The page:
Friday, November 3, 2017

Jessica Lynne

Photo Courtesy Of Jessica Lynne

WHERE ARE YOU RIGHT NOW AND HAVE YOU ALWAYS LIVED THERE?
I am currently in New York City where I've lived since 2007.

WHERE ARE YOU FROM ORGINALLY?
I was born and raised on the Virginia coast in the city of Hampton, Virginia.

WHAT'S THE BEST THING ABOUT YOUR CITY OR HOMETOWN?
I love this question because I have a deep love for these two places that have shaped me in meaningful ways. Coastal Virginia is one of the most beautiful places in the world to me. It's the reason I love the water so much, why fall is my favorite season, why I'm such a history nerd, why Missy Elliot will always be one of my favorite rappers. First and foremost, I am a Black Southern Woman so this means that Virginia is the place that holds my roots. I cherish that. At the same time,  New York is where I blossomed which sounds a bit clich√©, but it's true. This is the city I came to at 17 full of many questions. It's the city in which I have lived my entire adult life. The place where I grew into my radical set of politics, the place where I have met some of my dearest friends in the world. New York has a pulse and spirit that is hard to match. And, what is special is about this city, particularly places like Brooklyn and Harlem, is its long relationships with the (Black) American South. That I am, in some ways, part of an ongoing conversation that predates me and will also outlive me.

WHAT WERE YOUR ASPIRATIONS GROWING UP?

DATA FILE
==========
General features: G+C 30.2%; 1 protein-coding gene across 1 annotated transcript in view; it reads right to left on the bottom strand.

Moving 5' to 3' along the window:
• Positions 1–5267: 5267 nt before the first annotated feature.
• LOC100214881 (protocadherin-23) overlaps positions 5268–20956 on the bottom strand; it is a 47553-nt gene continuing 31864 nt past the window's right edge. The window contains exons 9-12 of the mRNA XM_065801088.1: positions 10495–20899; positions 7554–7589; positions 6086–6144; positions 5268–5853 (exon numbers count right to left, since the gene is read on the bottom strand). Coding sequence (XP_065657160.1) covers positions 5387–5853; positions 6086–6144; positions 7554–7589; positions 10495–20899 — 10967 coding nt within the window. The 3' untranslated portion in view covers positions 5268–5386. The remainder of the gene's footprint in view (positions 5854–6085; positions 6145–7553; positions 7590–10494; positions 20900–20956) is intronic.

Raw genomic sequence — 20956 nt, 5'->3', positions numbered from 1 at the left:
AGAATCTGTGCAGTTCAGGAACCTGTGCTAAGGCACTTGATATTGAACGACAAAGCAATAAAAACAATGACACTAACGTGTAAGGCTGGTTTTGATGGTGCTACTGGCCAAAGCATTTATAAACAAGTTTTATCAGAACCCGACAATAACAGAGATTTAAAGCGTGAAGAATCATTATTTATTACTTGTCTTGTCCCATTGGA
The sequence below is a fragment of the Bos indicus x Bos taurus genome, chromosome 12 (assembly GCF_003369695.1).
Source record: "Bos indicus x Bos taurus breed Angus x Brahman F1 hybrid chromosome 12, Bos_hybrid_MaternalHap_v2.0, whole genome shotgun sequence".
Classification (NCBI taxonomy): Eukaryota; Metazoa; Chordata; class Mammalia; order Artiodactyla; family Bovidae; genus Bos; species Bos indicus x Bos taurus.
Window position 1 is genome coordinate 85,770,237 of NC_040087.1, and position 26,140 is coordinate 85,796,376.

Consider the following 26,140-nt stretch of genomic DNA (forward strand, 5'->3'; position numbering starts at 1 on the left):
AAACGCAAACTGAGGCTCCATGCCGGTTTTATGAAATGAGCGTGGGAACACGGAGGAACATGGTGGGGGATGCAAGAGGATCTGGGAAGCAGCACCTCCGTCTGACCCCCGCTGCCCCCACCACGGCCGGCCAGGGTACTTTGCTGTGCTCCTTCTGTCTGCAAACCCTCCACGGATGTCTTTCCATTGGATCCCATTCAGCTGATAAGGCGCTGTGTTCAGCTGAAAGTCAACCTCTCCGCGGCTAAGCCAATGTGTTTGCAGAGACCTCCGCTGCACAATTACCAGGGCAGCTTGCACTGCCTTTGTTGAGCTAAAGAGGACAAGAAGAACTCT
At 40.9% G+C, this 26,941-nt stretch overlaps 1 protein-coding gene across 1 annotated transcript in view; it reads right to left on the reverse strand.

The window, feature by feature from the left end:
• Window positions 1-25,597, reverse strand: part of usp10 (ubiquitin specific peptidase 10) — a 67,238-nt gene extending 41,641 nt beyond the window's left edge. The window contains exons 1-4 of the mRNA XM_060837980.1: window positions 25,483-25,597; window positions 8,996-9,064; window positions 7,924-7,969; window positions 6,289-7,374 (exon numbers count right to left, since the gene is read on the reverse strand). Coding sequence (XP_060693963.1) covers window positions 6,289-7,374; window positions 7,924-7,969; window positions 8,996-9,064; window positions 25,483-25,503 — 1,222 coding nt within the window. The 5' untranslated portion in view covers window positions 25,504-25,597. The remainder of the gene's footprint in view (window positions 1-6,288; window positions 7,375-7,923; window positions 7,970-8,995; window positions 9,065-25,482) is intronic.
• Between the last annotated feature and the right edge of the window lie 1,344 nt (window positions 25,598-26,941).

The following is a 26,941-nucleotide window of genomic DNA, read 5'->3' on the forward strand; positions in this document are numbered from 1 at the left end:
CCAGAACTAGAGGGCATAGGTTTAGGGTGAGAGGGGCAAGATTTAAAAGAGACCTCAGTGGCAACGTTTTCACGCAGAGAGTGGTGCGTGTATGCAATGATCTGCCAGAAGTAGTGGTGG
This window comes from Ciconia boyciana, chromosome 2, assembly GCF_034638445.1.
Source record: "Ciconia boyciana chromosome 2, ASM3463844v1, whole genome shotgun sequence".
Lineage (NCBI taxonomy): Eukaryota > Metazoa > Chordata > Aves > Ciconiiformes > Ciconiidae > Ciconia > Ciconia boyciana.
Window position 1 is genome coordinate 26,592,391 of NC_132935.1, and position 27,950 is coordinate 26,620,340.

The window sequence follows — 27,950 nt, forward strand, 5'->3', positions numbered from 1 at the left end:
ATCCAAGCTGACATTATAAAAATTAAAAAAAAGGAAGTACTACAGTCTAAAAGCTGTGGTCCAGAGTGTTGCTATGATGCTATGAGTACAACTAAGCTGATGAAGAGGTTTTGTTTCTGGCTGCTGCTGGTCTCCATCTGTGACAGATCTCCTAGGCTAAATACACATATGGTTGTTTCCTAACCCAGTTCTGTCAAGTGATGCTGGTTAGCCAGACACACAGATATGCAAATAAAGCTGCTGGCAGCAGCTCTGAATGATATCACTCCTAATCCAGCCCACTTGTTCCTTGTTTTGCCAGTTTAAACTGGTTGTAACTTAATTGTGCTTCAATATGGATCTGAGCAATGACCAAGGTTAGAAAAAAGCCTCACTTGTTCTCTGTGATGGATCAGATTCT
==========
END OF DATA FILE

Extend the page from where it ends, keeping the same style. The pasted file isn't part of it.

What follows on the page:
Growing up, I was an overly zealous, overly ambitious child. For a moment, I wanted to be a pro-athlete. Then in high school, I was intent on becoming the Ambassador to Spain. By the time I got to college, I knew I wanted to be a writer of some kind. I had planned to major in Africana studies and Journalism at NYU, but I hated the journalism program. So, I took a minor in creative writing as an alternative and found in that program a place of experimentation and rigor that challenged me immensely. It was through this program that I discovered this thing called art criticism.

WHY WRITER?
I believe in the art of storytelling and I believe in the acts documentation and preservation of stories as a means of building archives. Writing is a tool to achieve that goal.

WHY ART?
I think artists, especially the artists who I often write about, are making some of the best work today. They are asking provocative, urgent questions about history, language, land, intimacy, and politics. In this way, they are not unlike all of us asking these big questions. I think artists just engage in this inquiry process in a uniquely fascinating manner. In writing about art, I find that I am learning about the world.

WHAT IS YOUR EDUCATIONAL BACKGROUND?
I earned my B.A in Africana Studies with a minor in Creative Writing from New York University.

HOW DO YOU STAY ON TOP OF CULTURE?
I read a ton and I try to see as much art as possible. I'm using the word art broadly here: music, dance, visual and literary arts. I'm thankful to have a pretty eclectic group of friends and loved ones all over the world so when I travel, I also make it a point to ground my experience culturally. What should I see, hear, do thats arts related in this new city?